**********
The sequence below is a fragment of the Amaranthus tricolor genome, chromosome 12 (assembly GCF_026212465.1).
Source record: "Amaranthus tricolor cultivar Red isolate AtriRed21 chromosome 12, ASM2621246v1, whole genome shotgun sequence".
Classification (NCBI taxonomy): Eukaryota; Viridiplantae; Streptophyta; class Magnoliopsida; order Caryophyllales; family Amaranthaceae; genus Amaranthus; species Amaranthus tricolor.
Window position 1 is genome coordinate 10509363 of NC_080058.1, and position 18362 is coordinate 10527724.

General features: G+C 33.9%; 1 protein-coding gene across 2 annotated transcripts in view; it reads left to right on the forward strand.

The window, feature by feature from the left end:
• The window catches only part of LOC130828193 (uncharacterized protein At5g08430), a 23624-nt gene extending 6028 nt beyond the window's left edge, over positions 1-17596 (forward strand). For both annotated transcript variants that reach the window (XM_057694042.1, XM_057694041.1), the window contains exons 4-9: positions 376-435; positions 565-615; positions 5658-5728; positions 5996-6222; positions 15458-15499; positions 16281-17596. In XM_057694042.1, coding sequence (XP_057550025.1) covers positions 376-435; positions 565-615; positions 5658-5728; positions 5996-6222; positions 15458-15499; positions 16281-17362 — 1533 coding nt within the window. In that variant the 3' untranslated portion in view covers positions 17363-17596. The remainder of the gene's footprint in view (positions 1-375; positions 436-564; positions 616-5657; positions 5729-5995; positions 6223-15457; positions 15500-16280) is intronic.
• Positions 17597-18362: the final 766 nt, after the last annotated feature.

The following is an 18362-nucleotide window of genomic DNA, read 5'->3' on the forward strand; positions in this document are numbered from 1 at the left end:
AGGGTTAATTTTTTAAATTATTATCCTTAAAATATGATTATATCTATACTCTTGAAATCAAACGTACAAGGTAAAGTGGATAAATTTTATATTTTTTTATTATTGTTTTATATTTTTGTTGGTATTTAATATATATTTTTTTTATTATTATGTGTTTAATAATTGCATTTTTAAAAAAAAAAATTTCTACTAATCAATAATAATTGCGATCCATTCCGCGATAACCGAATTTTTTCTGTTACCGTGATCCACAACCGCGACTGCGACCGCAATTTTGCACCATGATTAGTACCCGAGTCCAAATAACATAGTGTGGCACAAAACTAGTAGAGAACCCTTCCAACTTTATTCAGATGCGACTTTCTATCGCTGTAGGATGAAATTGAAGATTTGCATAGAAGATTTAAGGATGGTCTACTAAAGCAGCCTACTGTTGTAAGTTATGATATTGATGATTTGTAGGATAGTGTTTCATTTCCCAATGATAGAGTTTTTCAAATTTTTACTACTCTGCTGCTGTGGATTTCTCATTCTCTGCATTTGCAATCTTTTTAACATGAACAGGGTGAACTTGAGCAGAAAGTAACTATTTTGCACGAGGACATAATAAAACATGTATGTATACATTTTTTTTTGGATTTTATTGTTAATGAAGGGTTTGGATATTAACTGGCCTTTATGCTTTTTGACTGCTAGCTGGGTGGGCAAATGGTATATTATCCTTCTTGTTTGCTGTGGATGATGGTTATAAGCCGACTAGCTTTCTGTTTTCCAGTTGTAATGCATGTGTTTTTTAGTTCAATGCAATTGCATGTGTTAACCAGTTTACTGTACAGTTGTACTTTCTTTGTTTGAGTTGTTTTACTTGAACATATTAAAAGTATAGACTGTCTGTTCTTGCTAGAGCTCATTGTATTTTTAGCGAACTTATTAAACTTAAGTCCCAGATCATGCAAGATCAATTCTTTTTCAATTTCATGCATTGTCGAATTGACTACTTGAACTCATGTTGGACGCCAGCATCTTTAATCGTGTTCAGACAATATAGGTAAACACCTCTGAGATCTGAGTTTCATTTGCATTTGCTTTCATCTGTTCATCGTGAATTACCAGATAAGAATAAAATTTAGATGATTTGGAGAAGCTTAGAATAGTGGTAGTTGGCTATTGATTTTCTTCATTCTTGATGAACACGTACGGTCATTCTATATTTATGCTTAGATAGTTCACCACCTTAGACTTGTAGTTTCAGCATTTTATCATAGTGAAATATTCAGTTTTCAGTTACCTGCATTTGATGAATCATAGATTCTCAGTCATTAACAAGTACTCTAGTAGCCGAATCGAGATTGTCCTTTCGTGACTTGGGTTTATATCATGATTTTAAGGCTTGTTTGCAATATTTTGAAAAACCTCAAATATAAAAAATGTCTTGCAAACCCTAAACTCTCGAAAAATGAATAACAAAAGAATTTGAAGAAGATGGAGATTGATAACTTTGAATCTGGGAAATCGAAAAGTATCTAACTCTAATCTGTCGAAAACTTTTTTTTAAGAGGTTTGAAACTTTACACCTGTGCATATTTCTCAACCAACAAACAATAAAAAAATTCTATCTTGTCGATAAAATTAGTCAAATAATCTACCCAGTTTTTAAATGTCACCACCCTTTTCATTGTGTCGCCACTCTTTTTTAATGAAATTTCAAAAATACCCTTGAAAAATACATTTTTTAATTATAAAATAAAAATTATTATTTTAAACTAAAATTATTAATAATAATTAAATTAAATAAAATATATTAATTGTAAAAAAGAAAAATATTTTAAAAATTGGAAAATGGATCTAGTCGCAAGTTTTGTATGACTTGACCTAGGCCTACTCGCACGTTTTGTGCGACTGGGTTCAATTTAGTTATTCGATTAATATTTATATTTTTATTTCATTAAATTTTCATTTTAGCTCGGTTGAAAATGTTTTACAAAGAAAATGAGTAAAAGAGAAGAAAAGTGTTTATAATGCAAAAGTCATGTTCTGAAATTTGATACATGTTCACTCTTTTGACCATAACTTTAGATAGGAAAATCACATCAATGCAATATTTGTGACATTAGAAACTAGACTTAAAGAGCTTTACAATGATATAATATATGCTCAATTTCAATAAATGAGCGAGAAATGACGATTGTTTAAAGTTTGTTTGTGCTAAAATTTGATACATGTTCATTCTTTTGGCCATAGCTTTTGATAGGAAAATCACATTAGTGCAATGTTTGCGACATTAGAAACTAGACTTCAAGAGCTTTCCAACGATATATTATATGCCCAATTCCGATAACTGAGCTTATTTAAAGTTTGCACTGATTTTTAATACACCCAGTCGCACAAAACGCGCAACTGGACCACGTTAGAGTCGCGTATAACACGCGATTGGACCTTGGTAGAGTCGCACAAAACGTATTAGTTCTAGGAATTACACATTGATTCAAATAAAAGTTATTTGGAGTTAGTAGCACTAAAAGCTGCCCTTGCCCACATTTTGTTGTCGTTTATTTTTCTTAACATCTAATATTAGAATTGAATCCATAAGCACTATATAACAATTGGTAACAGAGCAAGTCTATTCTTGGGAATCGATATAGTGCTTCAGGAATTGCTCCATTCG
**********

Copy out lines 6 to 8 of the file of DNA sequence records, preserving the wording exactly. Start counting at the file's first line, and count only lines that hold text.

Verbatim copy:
The window, feature by feature from the left end:
• The window catches only part of LOC130828193 (uncharacterized protein At5g08430), a 23624-nt gene extending 6028 nt beyond the window's left edge, over positions 1-17596 (forward strand). For both annotated transcript variants that reach the window (XM_057694042.1, XM_057694041.1), the window contains exons 4-9: positions 376-435; positions 565-615; positions 5658-5728; positions 5996-6222; positions 15458-15499; positions 16281-17596. In XM_057694042.1, coding sequence (XP_057550025.1) covers positions 376-435; positions 565-615; positions 5658-5728; positions 5996-6222; positions 15458-15499; positions 16281-17362 — 1533 coding nt within the window. In that variant the 3' untranslated portion in view covers positions 17363-17596. The remainder of the gene's footprint in view (positions 1-375; positions 436-564; positions 616-5657; positions 5729-5995; positions 6223-15457; positions 15500-16280) is intronic.
• Positions 17597-18362: the final 766 nt, after the last annotated feature.